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First off, I am assuming that it is possible for a database to generate but not insert a duplicate UUID value for a column that has a unique constraint.

Is there any intelligent way that databases typically create UUID values for unique columns or does it simply go through the loop of:

  1. Generate a random UUID value for the column.
  2. Check to see if the value is unique in the context of that column.
  3. Insert the value into the column if it is unique, go back to step 1 if it isn't.

until it generates a unique value. I'm aware that the possibility of the database having to do a second iteration in a situation like this is infinitesimally small, but it's still possible. I'm just wondering how database engines deal with this possibility and if my description of the loop is similar to what actually happens.

  • UUID is not a random code, en.wikipedia.org/wiki/Universally_unique_identifier#Format – McNets Mar 15 '17 at 14:43
  • It's not guaranteed unique unless there is a unique constraint on the column. And it is theoretically possible (especially in the world of virtual servers) to have multiple computers generate the same UUID. This link has more details (MSSQL) technet.microsoft.com/en-us/library/ms190215(v=sql.105).aspx Finally, at least for databases you should use the NEXT SEQUENTIAL ID if you are going to insist on using UUID's as the primary key. Otherwise you are going to end up with a heavily fragmented table. – Jonathan Fite Mar 15 '17 at 14:43
  • @McNets Thanks for the link and for clearing up that misunderstanding but it's not relevant to the question I was asking. Edited the question to be more clear. – CanadaIT Mar 15 '17 at 14:48
  • @JonathanFite Thanks John, but my question is about the internals of database operation. My question is, what happens when a database chooses a value that is not unique to go into a column with a unique constraint? Does it just keep choosing more values until there are no violations, or does it have a way to intelligently "find" a value that is unique. – CanadaIT Mar 15 '17 at 14:52
  • DB cannot generate a 'random UUID', and it doesn't need to see if it is unique, – McNets Mar 15 '17 at 14:57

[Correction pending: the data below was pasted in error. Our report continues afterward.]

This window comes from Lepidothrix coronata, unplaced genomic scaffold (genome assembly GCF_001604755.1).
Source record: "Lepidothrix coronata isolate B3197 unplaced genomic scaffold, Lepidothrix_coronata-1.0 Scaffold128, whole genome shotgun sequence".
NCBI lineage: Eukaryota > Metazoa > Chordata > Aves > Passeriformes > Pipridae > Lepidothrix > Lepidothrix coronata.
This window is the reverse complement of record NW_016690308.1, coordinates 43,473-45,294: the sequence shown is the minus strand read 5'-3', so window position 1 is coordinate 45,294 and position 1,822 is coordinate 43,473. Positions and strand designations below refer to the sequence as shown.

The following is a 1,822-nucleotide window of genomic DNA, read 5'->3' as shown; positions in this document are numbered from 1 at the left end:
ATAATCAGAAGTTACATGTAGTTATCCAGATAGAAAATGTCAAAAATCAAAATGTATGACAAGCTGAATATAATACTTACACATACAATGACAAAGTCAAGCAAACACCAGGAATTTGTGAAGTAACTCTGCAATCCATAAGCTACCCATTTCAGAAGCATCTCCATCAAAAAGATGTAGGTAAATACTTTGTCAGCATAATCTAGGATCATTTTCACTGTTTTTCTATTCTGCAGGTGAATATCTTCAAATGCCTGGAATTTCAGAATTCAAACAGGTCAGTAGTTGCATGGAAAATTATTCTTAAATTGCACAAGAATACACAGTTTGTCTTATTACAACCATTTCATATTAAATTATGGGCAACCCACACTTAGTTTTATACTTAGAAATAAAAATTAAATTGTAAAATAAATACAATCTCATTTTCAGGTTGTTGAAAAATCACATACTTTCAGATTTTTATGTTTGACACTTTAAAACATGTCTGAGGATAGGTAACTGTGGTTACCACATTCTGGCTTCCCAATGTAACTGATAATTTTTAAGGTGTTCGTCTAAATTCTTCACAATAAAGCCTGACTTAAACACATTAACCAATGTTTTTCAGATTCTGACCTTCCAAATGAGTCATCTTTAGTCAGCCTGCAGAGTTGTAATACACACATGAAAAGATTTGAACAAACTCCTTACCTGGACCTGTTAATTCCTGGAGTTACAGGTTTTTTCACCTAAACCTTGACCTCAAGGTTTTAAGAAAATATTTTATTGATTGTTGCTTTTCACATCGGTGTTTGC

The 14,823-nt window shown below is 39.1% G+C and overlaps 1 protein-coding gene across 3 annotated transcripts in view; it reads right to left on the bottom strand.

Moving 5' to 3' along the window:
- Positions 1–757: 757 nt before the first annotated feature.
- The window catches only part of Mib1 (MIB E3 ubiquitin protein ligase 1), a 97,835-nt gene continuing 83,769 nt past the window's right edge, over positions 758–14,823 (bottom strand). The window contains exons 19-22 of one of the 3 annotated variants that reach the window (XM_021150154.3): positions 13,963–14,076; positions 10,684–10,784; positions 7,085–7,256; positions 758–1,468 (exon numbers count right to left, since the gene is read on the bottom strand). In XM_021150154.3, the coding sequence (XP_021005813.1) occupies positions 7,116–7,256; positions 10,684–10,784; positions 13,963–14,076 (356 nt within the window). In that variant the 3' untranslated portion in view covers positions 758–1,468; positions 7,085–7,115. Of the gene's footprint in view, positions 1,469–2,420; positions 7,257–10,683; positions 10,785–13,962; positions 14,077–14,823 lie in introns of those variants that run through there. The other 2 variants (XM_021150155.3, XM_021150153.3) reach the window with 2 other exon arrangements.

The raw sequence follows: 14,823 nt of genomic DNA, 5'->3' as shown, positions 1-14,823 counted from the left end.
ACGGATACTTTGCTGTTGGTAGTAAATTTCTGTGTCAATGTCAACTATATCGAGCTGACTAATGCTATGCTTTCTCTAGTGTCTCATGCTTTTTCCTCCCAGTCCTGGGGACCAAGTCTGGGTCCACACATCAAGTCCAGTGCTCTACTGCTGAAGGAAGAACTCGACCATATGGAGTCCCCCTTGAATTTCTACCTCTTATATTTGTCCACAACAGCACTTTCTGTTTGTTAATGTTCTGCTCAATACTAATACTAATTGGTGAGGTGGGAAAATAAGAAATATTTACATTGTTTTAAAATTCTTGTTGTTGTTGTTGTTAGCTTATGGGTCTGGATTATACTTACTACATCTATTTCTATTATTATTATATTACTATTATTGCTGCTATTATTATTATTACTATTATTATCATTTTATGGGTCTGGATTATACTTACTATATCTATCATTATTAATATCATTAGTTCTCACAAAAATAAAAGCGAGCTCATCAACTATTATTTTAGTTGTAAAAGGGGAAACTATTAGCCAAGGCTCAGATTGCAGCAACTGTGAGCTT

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Generating UUIDs (or any values, for that matter -- e.g. new sequence values) and inserting whatever into tables are two distinct and unrelated actions.

The database engine cannot know for what purpose the ID is generated -- it simply returns that ID value to the application, which uses it as it sees fit.

When the application inserts something, not necessarily a UUID it may have obtained earlier, into a column on which a unique constraint is defined, the database engine will verify the value uniqueness according to the constraint rules and return an error to the application if validation fails. It's the application's job to deal with the error as it sees appropriate. It can request a new UUID from the database, manipulate the value it already has, or simply fail.

  • Thanks. So even though the database is aware that generating a UUID is its responsibility, it will simply error out if it generates a value that fails to satisfy the unique constraint? So if I understand correctly, the database engine developers are choosing not to handle this scenario because the possibility is so small? In this case, the application will just have to detect the error and issue another create command? – CanadaIT Mar 15 '17 at 16:03
  • No, you don't understand. You know it's a UUID, the database engine does not know or care what it is, whether it's supposed to be unique, or how it's used. Totally unrelated to that, if an application attempts to insert a non-unique value, UUID or not, into a column with a unique constraint, the database engine won't allow that without any knowledge of the value semantics. – mustaccio Mar 15 '17 at 16:09

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